Marlene Dietrich photographed by Richard Avedon for the ‘What becomes a Legend most?’ Blackglama campaign.

Marlene Dietrich photographed by Richard Avedon for the ‘What becomes a Legend most?’ Blackglama campaign.

onto Rihanna’s paparazzi-ready appearance at the A/W 2014 Comme des Garçons show in the young Korean designer Hyein Seo’s faux fur ‘fear’ stole.

Fur, whether fake or real, guarantees a head-turning entrance.

Rihanna at the Comme des Garçons A/W 2014 show in faux fur ‘fear’ stole.

Rihanna at the Comme des Garçons A/W 2014 show in faux fur ‘fear’ stole.

In film, fur is irresistible, immoral, and often deadly. Unlike a number of the fur garments featured in Expedition valued for their thermal properties, fur in film is worn for less practical reasons. As I suggested in my book Dressing Dangerously:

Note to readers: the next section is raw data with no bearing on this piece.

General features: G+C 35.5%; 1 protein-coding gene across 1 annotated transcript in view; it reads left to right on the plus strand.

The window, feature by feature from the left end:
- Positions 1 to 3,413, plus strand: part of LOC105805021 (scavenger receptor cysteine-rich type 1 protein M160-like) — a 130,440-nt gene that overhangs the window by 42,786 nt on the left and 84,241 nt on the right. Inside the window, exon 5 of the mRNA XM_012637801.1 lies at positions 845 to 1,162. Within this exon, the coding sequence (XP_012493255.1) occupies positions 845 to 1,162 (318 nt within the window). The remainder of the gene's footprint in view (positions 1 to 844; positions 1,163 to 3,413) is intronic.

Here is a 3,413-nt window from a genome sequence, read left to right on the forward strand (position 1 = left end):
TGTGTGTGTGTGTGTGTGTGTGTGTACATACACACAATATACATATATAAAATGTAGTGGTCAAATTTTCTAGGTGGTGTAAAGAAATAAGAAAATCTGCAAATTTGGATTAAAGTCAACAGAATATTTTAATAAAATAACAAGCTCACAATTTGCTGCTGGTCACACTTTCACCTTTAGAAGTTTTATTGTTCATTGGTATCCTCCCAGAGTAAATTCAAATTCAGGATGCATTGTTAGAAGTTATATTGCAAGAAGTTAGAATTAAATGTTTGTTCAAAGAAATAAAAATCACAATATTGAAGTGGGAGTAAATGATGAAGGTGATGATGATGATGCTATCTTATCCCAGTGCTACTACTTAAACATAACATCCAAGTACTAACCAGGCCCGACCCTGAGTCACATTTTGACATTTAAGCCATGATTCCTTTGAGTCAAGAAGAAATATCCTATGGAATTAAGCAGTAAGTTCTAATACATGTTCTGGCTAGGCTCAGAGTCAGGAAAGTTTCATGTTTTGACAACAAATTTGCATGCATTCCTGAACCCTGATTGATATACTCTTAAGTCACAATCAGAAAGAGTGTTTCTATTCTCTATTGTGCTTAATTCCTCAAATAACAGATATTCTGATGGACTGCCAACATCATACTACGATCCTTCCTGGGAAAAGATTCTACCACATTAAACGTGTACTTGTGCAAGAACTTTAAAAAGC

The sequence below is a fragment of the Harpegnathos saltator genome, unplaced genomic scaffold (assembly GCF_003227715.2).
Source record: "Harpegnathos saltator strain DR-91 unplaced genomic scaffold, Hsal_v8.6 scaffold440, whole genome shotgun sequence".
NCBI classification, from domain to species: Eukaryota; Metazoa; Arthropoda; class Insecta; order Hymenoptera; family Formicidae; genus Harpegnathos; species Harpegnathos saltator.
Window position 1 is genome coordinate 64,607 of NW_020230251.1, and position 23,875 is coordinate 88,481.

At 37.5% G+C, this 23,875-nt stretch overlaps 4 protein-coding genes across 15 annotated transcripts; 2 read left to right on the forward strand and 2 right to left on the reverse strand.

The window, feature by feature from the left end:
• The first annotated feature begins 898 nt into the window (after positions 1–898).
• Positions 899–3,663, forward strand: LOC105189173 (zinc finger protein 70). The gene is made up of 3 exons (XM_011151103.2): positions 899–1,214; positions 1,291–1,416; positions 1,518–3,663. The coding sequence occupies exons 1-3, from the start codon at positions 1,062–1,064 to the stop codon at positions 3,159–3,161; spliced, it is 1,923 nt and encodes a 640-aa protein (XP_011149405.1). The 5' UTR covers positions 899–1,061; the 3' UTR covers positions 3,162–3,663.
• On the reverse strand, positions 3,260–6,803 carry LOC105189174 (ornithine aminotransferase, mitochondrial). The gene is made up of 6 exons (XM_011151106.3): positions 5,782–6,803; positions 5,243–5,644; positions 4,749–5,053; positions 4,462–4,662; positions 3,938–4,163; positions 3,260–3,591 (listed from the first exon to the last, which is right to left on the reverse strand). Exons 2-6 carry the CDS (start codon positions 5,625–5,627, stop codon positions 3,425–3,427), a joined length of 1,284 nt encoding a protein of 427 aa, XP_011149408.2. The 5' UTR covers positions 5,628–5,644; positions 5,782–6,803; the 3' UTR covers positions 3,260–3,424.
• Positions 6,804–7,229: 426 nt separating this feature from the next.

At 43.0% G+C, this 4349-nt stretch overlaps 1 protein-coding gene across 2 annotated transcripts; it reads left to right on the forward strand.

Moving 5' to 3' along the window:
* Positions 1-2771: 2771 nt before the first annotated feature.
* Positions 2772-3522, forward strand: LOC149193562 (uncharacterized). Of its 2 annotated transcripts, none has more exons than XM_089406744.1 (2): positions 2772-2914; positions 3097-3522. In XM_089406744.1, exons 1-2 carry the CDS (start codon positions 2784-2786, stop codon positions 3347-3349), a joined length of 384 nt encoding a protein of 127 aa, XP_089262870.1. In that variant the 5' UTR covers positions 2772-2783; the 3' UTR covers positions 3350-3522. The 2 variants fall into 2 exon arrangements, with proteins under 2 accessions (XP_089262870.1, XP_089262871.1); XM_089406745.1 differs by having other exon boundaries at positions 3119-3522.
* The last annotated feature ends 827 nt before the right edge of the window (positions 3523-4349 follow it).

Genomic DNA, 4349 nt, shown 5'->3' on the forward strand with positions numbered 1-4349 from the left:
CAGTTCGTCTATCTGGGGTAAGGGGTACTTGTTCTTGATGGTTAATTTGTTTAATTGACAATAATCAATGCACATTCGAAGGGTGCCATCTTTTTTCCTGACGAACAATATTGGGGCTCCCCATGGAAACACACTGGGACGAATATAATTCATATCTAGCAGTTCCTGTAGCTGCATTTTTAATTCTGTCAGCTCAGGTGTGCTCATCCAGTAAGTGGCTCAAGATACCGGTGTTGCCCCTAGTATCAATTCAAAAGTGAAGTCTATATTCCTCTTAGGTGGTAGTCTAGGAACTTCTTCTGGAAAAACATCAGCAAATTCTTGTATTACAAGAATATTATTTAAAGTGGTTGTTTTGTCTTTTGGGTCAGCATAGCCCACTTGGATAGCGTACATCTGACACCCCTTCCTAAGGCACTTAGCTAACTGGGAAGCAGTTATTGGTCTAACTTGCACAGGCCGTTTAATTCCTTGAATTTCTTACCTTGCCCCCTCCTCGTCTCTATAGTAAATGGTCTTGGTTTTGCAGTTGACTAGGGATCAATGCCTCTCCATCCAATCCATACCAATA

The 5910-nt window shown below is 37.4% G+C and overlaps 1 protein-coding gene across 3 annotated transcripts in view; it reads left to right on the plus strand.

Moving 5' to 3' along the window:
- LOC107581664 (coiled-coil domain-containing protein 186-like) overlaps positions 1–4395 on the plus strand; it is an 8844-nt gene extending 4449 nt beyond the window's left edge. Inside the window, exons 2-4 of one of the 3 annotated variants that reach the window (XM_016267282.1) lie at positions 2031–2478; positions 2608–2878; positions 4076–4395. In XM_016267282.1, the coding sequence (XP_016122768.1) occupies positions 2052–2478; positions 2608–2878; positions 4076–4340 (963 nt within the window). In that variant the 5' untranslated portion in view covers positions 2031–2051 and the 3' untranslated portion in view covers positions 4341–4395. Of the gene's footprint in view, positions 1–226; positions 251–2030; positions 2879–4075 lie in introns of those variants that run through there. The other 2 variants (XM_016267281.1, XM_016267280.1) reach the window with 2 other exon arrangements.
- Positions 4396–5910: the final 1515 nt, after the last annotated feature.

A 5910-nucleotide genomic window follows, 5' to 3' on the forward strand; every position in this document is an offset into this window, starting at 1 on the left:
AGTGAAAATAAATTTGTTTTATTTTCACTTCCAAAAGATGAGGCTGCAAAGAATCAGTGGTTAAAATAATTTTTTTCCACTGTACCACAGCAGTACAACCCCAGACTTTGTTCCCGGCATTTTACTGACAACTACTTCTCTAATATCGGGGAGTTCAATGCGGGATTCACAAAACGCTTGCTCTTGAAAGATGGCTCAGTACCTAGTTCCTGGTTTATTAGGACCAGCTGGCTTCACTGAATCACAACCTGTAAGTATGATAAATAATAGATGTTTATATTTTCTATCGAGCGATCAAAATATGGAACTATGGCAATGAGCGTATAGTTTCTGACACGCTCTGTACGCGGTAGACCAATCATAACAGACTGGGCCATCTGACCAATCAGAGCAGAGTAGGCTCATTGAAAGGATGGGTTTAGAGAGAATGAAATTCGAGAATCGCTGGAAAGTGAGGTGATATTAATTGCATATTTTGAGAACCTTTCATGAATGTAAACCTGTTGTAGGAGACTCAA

“In film the function of the fur coat as an item of clothing that will keep the wearer warm is consistently denied, or at least is relegated to an inconsequential level of significance in favour of its symbolic weight as a sign of ownership, status and especially sexuality.”

The fur coat, especially mink, in popular films from the 1930s to the 1960s can be understood as a reward from grateful husbands to long suffering wives for years of dutiful service – the ‘matrimonial mink’ as I have called it – versus the ‘extra-marital mink’, the fur coat as payment for sex, an illicit gift given to a host of glamorous fur-clad mistresses, gangster’s molls, and prostitutes. Think Elizabeth Taylor as the dazzling prostitute Gloria Wandrous in the 1960 film BUtterfield 8, whose coveted mink coat, originally stolen as compensation for the underpayment she receives for her services, becomes both the ‘uniform’ of her trade while also a symbol of the status she craves but never achieves.

Elizabeth Taylor in BUtterfield 8 dir. Daniel Mann 1960.

Elizabeth Taylor in BUtterfield 8 dir. Daniel Mann 1960.